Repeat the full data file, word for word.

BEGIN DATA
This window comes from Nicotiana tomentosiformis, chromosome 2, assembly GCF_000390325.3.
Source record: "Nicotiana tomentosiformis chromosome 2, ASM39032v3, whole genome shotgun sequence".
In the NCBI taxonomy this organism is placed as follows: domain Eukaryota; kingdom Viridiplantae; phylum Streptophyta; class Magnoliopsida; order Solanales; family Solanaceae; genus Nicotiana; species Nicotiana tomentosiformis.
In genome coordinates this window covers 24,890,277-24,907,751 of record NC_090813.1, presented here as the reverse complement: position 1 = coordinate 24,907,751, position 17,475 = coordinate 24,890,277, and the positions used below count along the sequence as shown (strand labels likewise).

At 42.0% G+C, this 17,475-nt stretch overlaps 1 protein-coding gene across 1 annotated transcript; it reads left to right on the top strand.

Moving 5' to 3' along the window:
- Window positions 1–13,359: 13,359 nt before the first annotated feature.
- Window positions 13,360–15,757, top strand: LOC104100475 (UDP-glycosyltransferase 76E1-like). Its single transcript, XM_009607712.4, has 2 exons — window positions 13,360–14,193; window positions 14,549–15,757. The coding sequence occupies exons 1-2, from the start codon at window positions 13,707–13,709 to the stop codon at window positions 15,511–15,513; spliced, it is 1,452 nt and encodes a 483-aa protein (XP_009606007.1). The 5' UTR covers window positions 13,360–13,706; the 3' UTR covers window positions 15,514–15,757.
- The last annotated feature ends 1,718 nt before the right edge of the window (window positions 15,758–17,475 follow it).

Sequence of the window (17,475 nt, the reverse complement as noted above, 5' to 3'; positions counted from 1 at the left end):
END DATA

This window comes from Nicotiana tomentosiformis, chromosome 2, assembly GCF_000390325.3.
Source record: "Nicotiana tomentosiformis chromosome 2, ASM39032v3, whole genome shotgun sequence".
In the NCBI taxonomy this organism is placed as follows: domain Eukaryota; kingdom Viridiplantae; phylum Streptophyta; class Magnoliopsida; order Solanales; family Solanaceae; genus Nicotiana; species Nicotiana tomentosiformis.
In genome coordinates this window covers 24,890,277-24,907,751 of record NC_090813.1, presented here as the reverse complement: position 1 = coordinate 24,907,751, position 17,475 = coordinate 24,890,277, and the positions used below count along the sequence as shown (strand labels likewise).

At 42.0% G+C, this 17,475-nt stretch overlaps 1 protein-coding gene across 1 annotated transcript; it reads left to right on the top strand.

Moving 5' to 3' along the window:
- Window positions 1–13,359: 13,359 nt before the first annotated feature.
- Window positions 13,360–15,757, top strand: LOC104100475 (UDP-glycosyltransferase 76E1-like). Its single transcript, XM_009607712.4, has 2 exons — window positions 13,360–14,193; window positions 14,549–15,757. The coding sequence occupies exons 1-2, from the start codon at window positions 13,707–13,709 to the stop codon at window positions 15,511–15,513; spliced, it is 1,452 nt and encodes a 483-aa protein (XP_009606007.1). The 5' UTR covers window positions 13,360–13,706; the 3' UTR covers window positions 15,514–15,757.
- The last annotated feature ends 1,718 nt before the right edge of the window (window positions 15,758–17,475 follow it).

Sequence of the window (17,475 nt, the reverse complement as noted above, 5' to 3'; positions counted from 1 at the left end):